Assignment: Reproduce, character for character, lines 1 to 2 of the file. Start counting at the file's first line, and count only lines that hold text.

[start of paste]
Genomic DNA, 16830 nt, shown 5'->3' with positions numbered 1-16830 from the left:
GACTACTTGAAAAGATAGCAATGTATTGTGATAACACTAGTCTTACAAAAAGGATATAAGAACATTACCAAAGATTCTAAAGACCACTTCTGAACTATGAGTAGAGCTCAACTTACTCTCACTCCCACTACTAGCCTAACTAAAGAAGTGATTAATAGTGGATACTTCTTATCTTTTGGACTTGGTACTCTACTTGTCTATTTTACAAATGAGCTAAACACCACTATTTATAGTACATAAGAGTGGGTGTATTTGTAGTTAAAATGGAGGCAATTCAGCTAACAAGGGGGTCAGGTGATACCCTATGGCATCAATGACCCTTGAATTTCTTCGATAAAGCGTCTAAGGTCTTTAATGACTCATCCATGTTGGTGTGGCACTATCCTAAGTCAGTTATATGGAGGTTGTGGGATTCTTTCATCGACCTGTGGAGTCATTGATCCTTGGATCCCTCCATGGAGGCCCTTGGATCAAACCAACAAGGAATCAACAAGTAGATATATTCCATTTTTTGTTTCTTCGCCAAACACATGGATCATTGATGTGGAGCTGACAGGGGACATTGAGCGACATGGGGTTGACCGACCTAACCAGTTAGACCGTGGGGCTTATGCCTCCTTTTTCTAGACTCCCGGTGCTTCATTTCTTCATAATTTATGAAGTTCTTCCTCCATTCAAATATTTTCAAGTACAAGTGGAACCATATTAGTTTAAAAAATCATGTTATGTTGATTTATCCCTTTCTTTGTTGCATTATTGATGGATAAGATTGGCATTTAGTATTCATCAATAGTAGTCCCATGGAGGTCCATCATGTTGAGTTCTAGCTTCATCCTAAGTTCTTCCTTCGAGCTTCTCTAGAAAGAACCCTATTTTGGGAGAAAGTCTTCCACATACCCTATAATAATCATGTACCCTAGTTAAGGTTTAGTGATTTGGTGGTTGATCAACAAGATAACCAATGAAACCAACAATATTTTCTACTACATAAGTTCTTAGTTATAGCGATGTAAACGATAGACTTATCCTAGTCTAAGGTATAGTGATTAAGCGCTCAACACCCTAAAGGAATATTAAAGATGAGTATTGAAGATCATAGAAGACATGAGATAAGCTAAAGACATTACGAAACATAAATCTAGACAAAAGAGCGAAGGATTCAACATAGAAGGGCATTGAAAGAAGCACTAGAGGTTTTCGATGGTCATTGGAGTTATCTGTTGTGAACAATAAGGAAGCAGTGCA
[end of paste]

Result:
Genomic DNA, 16830 nt, shown 5'->3' with positions numbered 1-16830 from the left:
GACTACTTGAAAAGATAGCAATGTATTGTGATAACACTAGTCTTACAAAAAGGATATAAGAACATTACCAAAGATTCTAAAGACCACTTCTGAACTATGAGTAGAGCTCAACTTACTCTCACTCCCACTACTAGCCTAACTAAAGAAGTGATTAATAGTGGATACTTCTTATCTTTTGGACTTGGTACTCTACTTGTCTATTTTACAAATGAGCTAAACACCACTATTTATAGTACATAAGAGTGGGTGTATTTGTAGTTAAAATGGAGGCAATTCAGCTAACAAGGGGGTCAGGTGATACCCTATGGCATCAATGACCCTTGAATTTCTTCGATAAAGCGTCTAAGGTCTTTAATGACTCATCCATGTTGGTGTGGCACTATCCTAAGTCAGTTATATGGAGGTTGTGGGATTCTTTCATCGACCTGTGGAGTCATTGATCCTTGGATCCCTCCATGGAGGCCCTTGGATCAAACCAACAAGGAATCAACAAGTAGATATATTCCATTTTTTGTTTCTTCGCCAAACACATGGATCATTGATGTGGAGCTGACAGGGGACATTGAGCGACATGGGGTTGACCGACCTAACCAGTTAGACCGTGGGGCTTATGCCTCCTTTTTCTAGACTCCCGGTGCTTCATTTCTTCATAATTTATGAAGTTCTTCCTCCATTCAAATATTTTCAAGTACAAGTGGAACCATATTAGTTTAAAAAATCATGTTATGTTGATTTATCCCTTTCTTTGTTGCATTATTGATGGATAAGATTGGCATTTAGTATTCATCAATAGTAGTCCCATGGAGGTCCATCATGTTGAGTTCTAGCTTCATCCTAAGTTCTTCCTTCGAGCTTCTCTAGAAAGAACCCTATTTTGGGAGAAAGTCTTCCACATACCCTATAATAATCATGTACCCTAGTTAAGGTTTAGTGATTTGGTGGTTGATCAACAAGATAACCAATGAAACCAACAATATTTTCTACTACATAAGTTCTTAGTTATAGCGATGTAAACGATAGACTTATCCTAGTCTAAGGTATAGTGATTAAGCGCTCAACACCCTAAAGGAATATTAAAGATGAGTATTGAAGATCATAGAAGACATGAGATAAGCTAAAGACATTACGAAACATAAATCTAGACAAAAGAGCGAAGGATTCAACATAGAAGGGCATTGAAAGAAGCACTAGAGGTTTTCGATGGTCATTGGAGTTATCTGTTGTGAACAATAAGGAAGCAGTGCA